Caching is a really hard problem, but it's important for good user experiences to make the app snappy, especially when you know that the data you're showing to the user is unchanged on the server. In this lesson we'll take a quick look at how we could do this in a simple way.
Instructor: [00:00] We've got another problem here, if I click on Pikachu, it's going to go and load all Pikachu's data. Then I click on Charizard and that will load all Charizard's data. If I go back to Pikachu, it actually loads all Pikachu's data again, but none of that data changed. It would be nice if I could just cache that on the client.
[00:17] Cache invalidation is a really difficult problem, but I wanted to show you a quick and simple example of how you might start out caching resources. What we're going to do here first is I'm going to take this function call here and I'm going to cut it out.
[00:30] I'm going to create a new function called get Pokémon resource with a new Pokémon name. Right up here, I'm going to make that get Pokémon resource. It's going to accept a name and then we're going to return the create Pokémon resource with that name.
[00:47] So far, we haven't made any changes to our behavior. I'm going to go ahead and get our resource here and we'll return the resource. I'm going to restore that resource somewhere so I can retrieve it later. Where I'm going to store it is just in a variable right here, Pokémon resource cache.
[01:05] With my Pokémon resource cache, I'm going to take the name of the Pokémon and assign that to the resource. Then, when we call get Pokémon resource, the first thing I'm going to do is we'll say if that resource already exist, so I'll grab this, if that already exist in here, then we'll just simple return that.
[01:24] That is actually enough to get us going. If I click on Pikachu and then Charizard and then Pikachu again and then Charizard and back and forth. I'm going to insert a really serious warning right here, cache invalidation is not something to be trifled with.
[01:40] Maybe you're OK with users leaving their browsers open on your application for weeks on end. Keeping that cached version of all the data around for that period of time, but if you're not OK with that, then you should probably implement some sort of cache invalidation strategy.
[01:55] I wanted to show you how you could get this caching working for the simple case, so that you could extrapolate from this and use a cache invalidation strategy or even NPM module that works well for your particular use case.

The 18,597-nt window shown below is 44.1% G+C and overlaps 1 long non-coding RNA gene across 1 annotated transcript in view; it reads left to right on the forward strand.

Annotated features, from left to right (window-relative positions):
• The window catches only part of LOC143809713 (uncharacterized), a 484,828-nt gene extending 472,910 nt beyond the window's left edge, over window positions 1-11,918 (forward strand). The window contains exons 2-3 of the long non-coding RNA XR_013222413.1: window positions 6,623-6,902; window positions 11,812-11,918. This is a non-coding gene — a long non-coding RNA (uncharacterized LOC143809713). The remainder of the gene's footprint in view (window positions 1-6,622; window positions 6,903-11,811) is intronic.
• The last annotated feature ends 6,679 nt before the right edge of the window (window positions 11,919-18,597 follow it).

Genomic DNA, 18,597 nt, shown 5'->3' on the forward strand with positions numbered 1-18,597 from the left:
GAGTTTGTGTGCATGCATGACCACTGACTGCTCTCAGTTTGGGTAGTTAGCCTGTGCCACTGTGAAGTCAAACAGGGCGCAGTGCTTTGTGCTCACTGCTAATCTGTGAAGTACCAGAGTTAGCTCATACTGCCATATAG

[02:07] I'm going to refactor just a few things here because if I were to type in Pikachu with a capital P and submit that, then we're actually going to get a loading state here. What I'm going to do is we're going to get a lower name, name.toLowerCase. We're going to use the lower name instead for all of this because our API is case insensitive.
[02:30] Now if I go Pikachu, and then Charizard, and then Pikachu with a capital P, that loads instantly. I'm also going to refactor this a little bit so I don't have so much repetition. I'm going to get my resource from the cache.
[02:48] Then I'll say if there's not a resource, then I'll go ahead and do all of these stuff, which is reassign resource here. Then in any case, we're going to return that resource. Our caching strategy seems to be working for the simple case.
[03:05] In review, all that we did here was we took the call here where we were creating a new resource, and we put it into a getPokémonResource function. Then we took that name and look that name up in our cache, which is just an object in our module. If that resource does not exist, then we'll create a new one, put that resource into our cache. Whether it exists or not, we're going to return the resource.
[03:30] The reason all of this is working is because the resource maintains the state of the data that was returned. If we go to this createResource function, that state lives right here in this result. When we rerender with the resource that is already in the cache, the status of that resource is success and it can return the result immediately.
[03:51] That's why we can switch between these two so quickly, because the status of that resource doesn't change because we're not creating new resources. We're using cached resources.
[04:00] I'll just echo that warning one more time. Cache invalidation is a difficult problem, and you should definitely consider adding cache invalidation to any caching strategy that you implement.
How does this compare to Browser caching, I wonder? Is this approach only a good idea because you are faking your Pokemon requests?
Thanks for the course :)
You might be better served to leverage the browser cache, yes.
@Kent Hi Kent, thanks for awesome material.
Closer to the end of the video you mentioned "the reason this is working is because the resource maintains the state"
But isn't the reason in not calling the
createPokemonResource in the first place for already existing pokemons? I don't see how
status of the promise is related to returning an object from the cache.
Can you clarify please?
Other than that - awesome as always <3
Yes, you're correct. And the reason that works at all is because the resource is maintaining the
status. So what I was trying to say is that we're not holding onto the data specifically, we're holding onto the resources, and the resources are holding onto the data. And we don't need to create new resources for ones that already exist. That's why all of this works.
Thanks, got it! :tada: